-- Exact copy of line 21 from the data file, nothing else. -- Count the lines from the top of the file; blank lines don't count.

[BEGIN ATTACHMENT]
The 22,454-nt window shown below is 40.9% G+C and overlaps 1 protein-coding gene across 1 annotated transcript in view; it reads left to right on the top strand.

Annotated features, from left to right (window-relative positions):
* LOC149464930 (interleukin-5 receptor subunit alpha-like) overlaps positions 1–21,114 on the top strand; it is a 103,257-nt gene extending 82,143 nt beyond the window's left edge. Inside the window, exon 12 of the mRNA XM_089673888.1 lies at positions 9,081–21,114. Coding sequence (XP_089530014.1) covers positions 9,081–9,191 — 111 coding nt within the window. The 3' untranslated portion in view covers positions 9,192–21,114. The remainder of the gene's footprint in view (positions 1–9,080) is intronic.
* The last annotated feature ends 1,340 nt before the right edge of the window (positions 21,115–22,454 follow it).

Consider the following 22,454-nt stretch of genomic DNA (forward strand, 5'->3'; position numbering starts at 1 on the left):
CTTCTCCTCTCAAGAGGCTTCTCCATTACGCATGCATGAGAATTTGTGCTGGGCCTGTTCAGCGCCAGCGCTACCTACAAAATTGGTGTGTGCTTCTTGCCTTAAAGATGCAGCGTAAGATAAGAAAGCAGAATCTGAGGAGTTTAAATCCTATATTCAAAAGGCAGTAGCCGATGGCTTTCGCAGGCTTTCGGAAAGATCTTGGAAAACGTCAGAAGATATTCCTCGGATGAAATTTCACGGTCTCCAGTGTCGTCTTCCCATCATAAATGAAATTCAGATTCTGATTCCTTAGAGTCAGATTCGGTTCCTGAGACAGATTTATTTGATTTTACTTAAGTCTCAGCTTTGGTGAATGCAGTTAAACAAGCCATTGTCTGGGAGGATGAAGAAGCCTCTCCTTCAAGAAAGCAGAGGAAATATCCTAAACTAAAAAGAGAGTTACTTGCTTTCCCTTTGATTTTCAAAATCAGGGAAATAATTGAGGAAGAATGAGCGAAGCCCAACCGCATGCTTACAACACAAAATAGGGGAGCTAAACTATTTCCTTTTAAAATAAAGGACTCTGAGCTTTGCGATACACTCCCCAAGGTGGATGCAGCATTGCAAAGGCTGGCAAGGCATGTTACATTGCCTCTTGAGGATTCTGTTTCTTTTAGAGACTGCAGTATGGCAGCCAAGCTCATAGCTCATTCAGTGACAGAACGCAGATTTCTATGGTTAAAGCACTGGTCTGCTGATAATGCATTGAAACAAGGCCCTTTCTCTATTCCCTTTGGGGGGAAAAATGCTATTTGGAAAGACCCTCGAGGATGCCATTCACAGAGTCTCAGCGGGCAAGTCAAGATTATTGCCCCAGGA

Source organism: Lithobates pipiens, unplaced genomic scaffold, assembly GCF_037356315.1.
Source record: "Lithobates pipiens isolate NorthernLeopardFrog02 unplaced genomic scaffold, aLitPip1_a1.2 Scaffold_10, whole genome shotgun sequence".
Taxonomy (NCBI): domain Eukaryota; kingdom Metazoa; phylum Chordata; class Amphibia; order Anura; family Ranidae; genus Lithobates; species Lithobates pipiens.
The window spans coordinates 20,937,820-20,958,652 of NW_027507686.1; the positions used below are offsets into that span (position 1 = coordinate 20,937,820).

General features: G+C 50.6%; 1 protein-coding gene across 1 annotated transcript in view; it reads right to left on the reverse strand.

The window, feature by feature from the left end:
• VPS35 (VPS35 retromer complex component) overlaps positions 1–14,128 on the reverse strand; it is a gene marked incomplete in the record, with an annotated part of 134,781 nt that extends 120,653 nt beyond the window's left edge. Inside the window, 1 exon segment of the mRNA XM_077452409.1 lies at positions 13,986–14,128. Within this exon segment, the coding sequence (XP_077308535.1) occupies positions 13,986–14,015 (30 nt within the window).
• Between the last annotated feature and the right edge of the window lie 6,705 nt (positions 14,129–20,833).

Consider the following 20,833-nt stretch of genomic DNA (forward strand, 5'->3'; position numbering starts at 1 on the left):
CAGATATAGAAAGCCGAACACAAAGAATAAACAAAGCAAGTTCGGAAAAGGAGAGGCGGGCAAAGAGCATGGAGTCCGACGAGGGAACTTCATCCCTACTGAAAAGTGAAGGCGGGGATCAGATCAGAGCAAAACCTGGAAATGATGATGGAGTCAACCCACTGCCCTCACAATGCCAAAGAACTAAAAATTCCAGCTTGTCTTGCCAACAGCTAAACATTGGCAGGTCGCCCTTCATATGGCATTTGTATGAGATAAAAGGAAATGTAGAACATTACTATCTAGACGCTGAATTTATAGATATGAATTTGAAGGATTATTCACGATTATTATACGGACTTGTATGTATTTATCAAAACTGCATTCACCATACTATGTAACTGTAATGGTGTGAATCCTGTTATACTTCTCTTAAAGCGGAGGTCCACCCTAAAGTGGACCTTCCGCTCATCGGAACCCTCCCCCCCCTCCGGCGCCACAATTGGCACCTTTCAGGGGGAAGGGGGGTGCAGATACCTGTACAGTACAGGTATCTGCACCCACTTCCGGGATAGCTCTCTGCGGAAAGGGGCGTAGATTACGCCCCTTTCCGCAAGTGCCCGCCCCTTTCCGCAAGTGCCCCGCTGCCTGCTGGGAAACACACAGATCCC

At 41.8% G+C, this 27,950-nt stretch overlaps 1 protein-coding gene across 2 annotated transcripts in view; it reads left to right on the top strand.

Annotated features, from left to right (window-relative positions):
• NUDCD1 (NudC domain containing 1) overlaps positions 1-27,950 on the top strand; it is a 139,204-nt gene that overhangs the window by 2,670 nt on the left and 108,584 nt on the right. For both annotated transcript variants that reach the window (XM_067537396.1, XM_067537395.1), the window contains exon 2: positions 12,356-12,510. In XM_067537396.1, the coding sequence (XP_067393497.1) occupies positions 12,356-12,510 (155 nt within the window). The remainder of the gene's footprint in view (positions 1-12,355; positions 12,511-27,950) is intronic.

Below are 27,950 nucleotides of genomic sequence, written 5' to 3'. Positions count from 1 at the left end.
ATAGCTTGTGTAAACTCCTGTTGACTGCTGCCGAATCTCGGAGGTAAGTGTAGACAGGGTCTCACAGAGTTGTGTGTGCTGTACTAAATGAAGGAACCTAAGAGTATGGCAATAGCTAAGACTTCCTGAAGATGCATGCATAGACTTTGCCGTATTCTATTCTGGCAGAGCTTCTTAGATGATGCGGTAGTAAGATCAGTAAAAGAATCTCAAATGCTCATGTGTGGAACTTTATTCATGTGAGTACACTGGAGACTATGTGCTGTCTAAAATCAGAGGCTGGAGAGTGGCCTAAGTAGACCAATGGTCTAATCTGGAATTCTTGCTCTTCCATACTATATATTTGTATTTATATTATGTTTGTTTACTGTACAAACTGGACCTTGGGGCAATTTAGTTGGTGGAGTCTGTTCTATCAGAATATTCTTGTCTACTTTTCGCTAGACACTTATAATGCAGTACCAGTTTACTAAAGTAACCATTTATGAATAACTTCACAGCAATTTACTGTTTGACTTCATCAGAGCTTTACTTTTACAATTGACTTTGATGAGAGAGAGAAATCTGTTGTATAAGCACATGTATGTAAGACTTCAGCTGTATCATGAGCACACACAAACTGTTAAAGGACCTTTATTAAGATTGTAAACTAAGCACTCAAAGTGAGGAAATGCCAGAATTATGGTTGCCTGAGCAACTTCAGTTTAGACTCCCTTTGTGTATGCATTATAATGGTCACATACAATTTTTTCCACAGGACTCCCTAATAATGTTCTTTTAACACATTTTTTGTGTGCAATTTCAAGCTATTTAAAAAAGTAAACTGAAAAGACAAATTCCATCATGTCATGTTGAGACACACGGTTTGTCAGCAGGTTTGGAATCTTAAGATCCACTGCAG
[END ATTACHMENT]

ATAGCTTGTGTAAACTCCTGTTGACTGCTGCCGAATCTCGGAGGTAAGTGTAGACAGGGTCTCACAGAGTTGTGTGTGCTGTACTAAATGAAGGAACCTAAGAGTATGGCAATAGCTAAGACTTCCTGAAGATGCATGCATAGACTTTGCCGTATTCTATTCTGGCAGAGCTTCTTAGATGATGCGGTAGTAAGATCAGTAAAAGAATCTCAAATGCTCATGTGTGGAACTTTATTCATGTGAGTACACTGGAGACTATGTGCTGTCTAAAATCAGAGGCTGGAGAGTGGCCTAAGTAGACCAATGGTCTAATCTGGAATTCTTGCTCTTCCATACTATATATTTGTATTTATATTATGTTTGTTTACTGTACAAACTGGACCTTGGGGCAATTTAGTTGGTGGAGTCTGTTCTATCAGAATATTCTTGTCTACTTTTCGCTAGACACTTATAATGCAGTACCAGTTTACTAAAGTAACCATTTATGAATAACTTCACAGCAATTTACTGTTTGACTTCATCAGAGCTTTACTTTTACAATTGACTTTGATGAGAGAGAGAAATCTGTTGTATAAGCACATGTATGTAAGACTTCAGCTGTATCATGAGCACACACAAACTGTTAAAGGACCTTTATTAAGATTGTAAACTAAGCACTCAAAGTGAGGAAATGCCAGAATTATGGTTGCCTGAGCAACTTCAGTTTAGACTCCCTTTGTGTATGCATTATAATGGTCACATACAATTTTTTCCACAGGACTCCCTAATAATGTTCTTTTAACACATTTTTTGTGTGCAATTTCAAGCTATTTAAAAAAGTAAACTGAAAAGACAAATTCCATCATGTCATGTTGAGACACACGGTTTGTCAGCAGGTTTGGAATCTTAAGATCCACTGCAG